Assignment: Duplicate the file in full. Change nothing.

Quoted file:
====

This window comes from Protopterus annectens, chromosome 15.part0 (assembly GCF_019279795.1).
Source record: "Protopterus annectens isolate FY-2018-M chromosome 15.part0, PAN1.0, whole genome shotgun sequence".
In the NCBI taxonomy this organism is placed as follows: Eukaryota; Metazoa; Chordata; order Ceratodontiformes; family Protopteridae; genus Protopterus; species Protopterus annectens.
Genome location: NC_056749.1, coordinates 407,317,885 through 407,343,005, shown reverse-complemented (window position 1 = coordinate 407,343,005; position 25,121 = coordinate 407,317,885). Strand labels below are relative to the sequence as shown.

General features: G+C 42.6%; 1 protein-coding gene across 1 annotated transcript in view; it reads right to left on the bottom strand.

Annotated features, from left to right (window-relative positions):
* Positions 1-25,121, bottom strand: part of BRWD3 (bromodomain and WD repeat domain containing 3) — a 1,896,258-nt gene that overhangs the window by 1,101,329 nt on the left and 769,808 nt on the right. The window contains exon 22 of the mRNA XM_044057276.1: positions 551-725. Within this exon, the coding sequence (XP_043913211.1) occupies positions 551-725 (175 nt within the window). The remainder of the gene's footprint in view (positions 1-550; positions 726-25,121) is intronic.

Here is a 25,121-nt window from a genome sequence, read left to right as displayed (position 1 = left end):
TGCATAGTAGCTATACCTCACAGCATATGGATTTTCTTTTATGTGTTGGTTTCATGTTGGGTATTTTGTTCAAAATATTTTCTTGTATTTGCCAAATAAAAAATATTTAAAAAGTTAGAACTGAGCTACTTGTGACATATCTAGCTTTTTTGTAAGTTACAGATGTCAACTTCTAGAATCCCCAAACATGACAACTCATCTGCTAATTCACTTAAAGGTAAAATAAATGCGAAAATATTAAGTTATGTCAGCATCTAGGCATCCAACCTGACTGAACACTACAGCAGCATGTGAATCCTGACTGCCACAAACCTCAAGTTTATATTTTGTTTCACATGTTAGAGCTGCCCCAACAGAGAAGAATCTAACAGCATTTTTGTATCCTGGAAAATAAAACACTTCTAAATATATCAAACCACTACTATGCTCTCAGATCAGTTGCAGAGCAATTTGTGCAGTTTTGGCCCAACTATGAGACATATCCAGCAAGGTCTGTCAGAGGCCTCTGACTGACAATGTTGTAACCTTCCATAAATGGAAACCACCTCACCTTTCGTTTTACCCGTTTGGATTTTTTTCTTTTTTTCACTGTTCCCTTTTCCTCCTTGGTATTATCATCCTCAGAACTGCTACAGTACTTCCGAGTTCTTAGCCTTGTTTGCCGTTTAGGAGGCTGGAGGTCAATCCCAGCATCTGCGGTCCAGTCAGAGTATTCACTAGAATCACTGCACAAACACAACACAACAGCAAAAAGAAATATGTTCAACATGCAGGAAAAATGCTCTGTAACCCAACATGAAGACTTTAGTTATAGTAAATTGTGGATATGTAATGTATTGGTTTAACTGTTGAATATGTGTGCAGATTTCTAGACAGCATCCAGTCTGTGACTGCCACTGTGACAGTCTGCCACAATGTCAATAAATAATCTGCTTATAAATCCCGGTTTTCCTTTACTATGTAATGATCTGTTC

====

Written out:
This window comes from Protopterus annectens, chromosome 15.part0 (assembly GCF_019279795.1).
Source record: "Protopterus annectens isolate FY-2018-M chromosome 15.part0, PAN1.0, whole genome shotgun sequence".
In the NCBI taxonomy this organism is placed as follows: Eukaryota; Metazoa; Chordata; order Ceratodontiformes; family Protopteridae; genus Protopterus; species Protopterus annectens.
Genome location: NC_056749.1, coordinates 407,317,885 through 407,343,005, shown reverse-complemented (window position 1 = coordinate 407,343,005; position 25,121 = coordinate 407,317,885). Strand labels below are relative to the sequence as shown.

General features: G+C 42.6%; 1 protein-coding gene across 1 annotated transcript in view; it reads right to left on the bottom strand.

Annotated features, from left to right (window-relative positions):
* Positions 1-25,121, bottom strand: part of BRWD3 (bromodomain and WD repeat domain containing 3) — a 1,896,258-nt gene that overhangs the window by 1,101,329 nt on the left and 769,808 nt on the right. The window contains exon 22 of the mRNA XM_044057276.1: positions 551-725. Within this exon, the coding sequence (XP_043913211.1) occupies positions 551-725 (175 nt within the window). The remainder of the gene's footprint in view (positions 1-550; positions 726-25,121) is intronic.

Here is a 25,121-nt window from a genome sequence, read left to right as displayed (position 1 = left end):
TGCATAGTAGCTATACCTCACAGCATATGGATTTTCTTTTATGTGTTGGTTTCATGTTGGGTATTTTGTTCAAAATATTTTCTTGTATTTGCCAAATAAAAAATATTTAAAAAGTTAGAACTGAGCTACTTGTGACATATCTAGCTTTTTTGTAAGTTACAGATGTCAACTTCTAGAATCCCCAAACATGACAACTCATCTGCTAATTCACTTAAAGGTAAAATAAATGCGAAAATATTAAGTTATGTCAGCATCTAGGCATCCAACCTGACTGAACACTACAGCAGCATGTGAATCCTGACTGCCACAAACCTCAAGTTTATATTTTGTTTCACATGTTAGAGCTGCCCCAACAGAGAAGAATCTAACAGCATTTTTGTATCCTGGAAAATAAAACACTTCTAAATATATCAAACCACTACTATGCTCTCAGATCAGTTGCAGAGCAATTTGTGCAGTTTTGGCCCAACTATGAGACATATCCAGCAAGGTCTGTCAGAGGCCTCTGACTGACAATGTTGTAACCTTCCATAAATGGAAACCACCTCACCTTTCGTTTTACCCGTTTGGATTTTTTTCTTTTTTTCACTGTTCCCTTTTCCTCCTTGGTATTATCATCCTCAGAACTGCTACAGTACTTCCGAGTTCTTAGCCTTGTTTGCCGTTTAGGAGGCTGGAGGTCAATCCCAGCATCTGCGGTCCAGTCAGAGTATTCACTAGAATCACTGCACAAACACAACACAACAGCAAAAAGAAATATGTTCAACATGCAGGAAAAATGCTCTGTAACCCAACATGAAGACTTTAGTTATAGTAAATTGTGGATATGTAATGTATTGGTTTAACTGTTGAATATGTGTGCAGATTTCTAGACAGCATCCAGTCTGTGACTGCCACTGTGACAGTCTGCCACAATGTCAATAAATAATCTGCTTATAAATCCCGGTTTTCCTTTACTATGTAATGATCTGTTC